• An initialisation stage of the validation procedure involves three messages being interchanged. Firstly, user A sends to user B a header comprising the senders ID and the senders message number; and an authenticator for the header. User B checks the authentication is correct and user A's I.D. and, if so, stores the user A's I.D. and message number. User B then sends a return header comprising user A's I.D., user B's I.D., user A's message number (previously stored) and user B's message number, together with an authenticator based on this header. The authenticator, both I.D.'s and user A's message number are checked by the initial sender (user A) and the header information stored. Lastly, another header is sent from A to B comprising both I.D. codes, B's message number and A's message number, the latter incremented by one in the monotonic or pseudo random sequence, together with a new authenticator based on this header. The receiver checks the authenticator and header and if all is well transferal of proper messages begins. If at any stage in the initialisation procedure an authenticator is not correct or an incorrect I.D. code is present or an incorrect message number is present the process is terminated.
  • Transferral of messages then takes place as shown in Figures two and three. A sender generates the four components of a header 1 (two device I.D.'S and two message numbers) and generates an authenticator based on the combined header and message 2, using a secret key 4. The receiver applies his secret key to the received message and derives a reference authenticator. The two authenticators can then be compared. If correct, he checks the senders and receivers I.D.'s and the message numbers. If all are correct then the message is read and acted on. If at any stage something is wrong then the process is terminated.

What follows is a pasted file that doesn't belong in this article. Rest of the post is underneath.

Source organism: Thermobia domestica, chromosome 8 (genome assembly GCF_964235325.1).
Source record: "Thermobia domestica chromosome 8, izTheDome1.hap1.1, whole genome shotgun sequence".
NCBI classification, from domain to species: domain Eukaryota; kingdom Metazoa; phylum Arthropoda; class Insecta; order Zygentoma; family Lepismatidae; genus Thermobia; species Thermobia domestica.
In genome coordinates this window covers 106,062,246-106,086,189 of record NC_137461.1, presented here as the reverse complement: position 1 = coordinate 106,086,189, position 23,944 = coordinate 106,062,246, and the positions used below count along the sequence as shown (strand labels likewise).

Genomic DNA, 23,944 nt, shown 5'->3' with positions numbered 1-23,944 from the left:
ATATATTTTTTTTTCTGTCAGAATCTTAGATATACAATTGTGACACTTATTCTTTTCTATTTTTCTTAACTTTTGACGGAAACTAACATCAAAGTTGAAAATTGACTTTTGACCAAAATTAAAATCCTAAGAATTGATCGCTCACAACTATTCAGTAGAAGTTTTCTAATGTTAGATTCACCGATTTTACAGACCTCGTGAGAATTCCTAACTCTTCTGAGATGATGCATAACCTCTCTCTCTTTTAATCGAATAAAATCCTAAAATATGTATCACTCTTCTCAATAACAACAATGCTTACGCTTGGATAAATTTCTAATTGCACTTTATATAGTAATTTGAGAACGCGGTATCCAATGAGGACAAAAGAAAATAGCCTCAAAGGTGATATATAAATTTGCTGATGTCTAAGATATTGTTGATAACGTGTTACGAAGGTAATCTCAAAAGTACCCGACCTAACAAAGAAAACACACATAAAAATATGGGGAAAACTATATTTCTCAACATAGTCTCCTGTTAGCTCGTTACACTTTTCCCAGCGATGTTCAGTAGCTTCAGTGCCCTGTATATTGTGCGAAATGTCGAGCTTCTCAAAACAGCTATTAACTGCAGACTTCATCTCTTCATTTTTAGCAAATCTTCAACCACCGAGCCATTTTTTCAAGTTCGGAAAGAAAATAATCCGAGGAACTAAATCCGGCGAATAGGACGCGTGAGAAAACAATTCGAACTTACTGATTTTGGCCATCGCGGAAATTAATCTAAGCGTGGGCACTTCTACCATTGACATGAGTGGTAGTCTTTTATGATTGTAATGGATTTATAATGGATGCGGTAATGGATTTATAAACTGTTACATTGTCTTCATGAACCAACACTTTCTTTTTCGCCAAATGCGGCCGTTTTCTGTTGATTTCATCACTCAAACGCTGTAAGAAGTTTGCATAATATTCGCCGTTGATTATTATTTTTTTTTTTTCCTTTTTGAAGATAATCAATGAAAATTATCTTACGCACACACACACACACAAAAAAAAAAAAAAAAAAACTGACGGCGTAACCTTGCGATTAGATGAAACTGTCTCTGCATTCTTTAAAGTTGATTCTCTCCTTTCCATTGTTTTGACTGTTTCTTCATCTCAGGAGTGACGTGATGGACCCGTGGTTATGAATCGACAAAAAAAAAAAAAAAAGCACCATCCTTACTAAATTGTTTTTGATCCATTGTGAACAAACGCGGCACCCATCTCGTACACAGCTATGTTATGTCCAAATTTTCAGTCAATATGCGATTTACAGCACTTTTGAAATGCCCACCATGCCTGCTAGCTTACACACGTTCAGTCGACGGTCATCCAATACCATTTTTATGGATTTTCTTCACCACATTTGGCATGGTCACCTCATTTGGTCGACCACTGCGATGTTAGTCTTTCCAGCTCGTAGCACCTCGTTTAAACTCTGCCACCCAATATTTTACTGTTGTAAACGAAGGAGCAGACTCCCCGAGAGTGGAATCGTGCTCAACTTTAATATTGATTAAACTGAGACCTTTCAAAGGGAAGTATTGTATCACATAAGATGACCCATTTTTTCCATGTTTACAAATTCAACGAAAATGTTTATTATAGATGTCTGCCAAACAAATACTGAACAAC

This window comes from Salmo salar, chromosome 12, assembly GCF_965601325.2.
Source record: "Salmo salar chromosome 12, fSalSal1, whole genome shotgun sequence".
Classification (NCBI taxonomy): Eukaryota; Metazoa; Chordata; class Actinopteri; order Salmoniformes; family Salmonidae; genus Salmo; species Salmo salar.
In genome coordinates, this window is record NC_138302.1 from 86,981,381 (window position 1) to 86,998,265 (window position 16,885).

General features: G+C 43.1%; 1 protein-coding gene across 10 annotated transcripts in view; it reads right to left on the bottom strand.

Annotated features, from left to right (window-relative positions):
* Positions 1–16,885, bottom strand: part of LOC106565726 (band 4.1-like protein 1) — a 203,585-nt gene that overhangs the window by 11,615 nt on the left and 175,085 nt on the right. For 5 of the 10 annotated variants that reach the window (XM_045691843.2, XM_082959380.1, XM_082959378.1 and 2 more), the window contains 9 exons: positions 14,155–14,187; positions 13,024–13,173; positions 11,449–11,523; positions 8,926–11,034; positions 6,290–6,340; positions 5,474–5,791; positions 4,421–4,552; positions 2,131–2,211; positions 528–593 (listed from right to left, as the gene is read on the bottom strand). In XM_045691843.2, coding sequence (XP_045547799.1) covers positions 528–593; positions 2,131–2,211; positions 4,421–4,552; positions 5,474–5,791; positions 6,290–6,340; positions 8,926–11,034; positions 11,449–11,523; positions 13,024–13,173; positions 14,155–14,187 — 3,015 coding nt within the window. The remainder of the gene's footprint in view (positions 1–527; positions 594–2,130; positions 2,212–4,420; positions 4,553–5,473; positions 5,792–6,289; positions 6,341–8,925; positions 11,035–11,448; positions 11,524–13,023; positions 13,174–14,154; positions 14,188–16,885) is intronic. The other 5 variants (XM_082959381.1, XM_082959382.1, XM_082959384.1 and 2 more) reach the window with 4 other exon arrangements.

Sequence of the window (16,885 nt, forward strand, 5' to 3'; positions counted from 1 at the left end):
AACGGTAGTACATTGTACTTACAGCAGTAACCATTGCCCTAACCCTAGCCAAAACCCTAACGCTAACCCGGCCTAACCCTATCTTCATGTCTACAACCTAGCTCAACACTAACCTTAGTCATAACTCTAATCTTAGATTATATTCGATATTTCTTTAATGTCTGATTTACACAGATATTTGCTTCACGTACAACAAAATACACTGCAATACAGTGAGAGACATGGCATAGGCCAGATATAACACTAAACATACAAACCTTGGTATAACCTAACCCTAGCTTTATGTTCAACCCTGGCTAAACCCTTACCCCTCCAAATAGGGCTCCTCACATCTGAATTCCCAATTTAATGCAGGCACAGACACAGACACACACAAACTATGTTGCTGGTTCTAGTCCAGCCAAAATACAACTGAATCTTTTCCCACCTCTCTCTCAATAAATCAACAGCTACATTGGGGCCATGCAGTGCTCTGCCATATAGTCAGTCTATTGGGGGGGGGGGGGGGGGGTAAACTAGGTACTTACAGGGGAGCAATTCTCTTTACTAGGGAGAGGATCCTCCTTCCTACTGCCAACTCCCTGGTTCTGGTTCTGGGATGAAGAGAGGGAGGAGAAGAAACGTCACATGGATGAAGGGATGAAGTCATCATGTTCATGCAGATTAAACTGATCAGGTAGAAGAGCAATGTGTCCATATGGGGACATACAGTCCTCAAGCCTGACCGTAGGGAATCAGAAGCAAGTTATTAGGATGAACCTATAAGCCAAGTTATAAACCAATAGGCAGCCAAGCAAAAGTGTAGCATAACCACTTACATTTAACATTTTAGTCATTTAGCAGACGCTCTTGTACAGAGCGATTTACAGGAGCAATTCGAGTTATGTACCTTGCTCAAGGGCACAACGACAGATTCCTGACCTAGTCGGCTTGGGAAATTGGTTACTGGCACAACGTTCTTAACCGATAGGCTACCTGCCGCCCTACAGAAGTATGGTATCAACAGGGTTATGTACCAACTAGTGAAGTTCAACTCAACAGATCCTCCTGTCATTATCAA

Claims (17)

1. A method for generating an authentication code for a message, which message is in the form of a digital signal, comprising; generating a numerical array; using a key to controllably shift the relative positions of each element within the array, and; applying the scrambled array to the message to provide an authentication code for that message.
2. A method as claimed in claim 1 wherein the key is used to generate a first pseudo-random seed, which seed is used to generate a number for each individual element of the numerical array, determining the position of a second element of the array which is swapped with that element.
3. A method as claim in claim 2 wherein one number is generated consecutively for each different array element in turn, each number being generated by applying a pseudo-­random function to a previously generated number.
4. A method as claimed in claim 2 or claim 3 wherein, after the first pseudo-random seed has been used to shift the relative positions of all the elements of the array, one or more further pseudo-random seeds are generated from the key, which seeds are used to further shift the relative positions of the array elements.
5. A method as claimed in any of claims 2 to 4 wherein the key comprises a plurality of bytes, and chosen groups of these bytes are used to generate the or each pseudo-­random seed.
6. A method as claimed in any of the preceding claims wherein the message is divided into segments of a chosen length and a separate authentication code, considerably shorter than the segment, is derived for each segment.
7. A method as claimed in any of claims 1 to 6 wherein the authentication code is generated by; applying the scrambled array to the message in a plurality of steps, each using chosen operators on chosen array elements and chosen message bytes to derive a value for each of a plurality of register elements of a working register, and combining the working register elements to form the authenticator.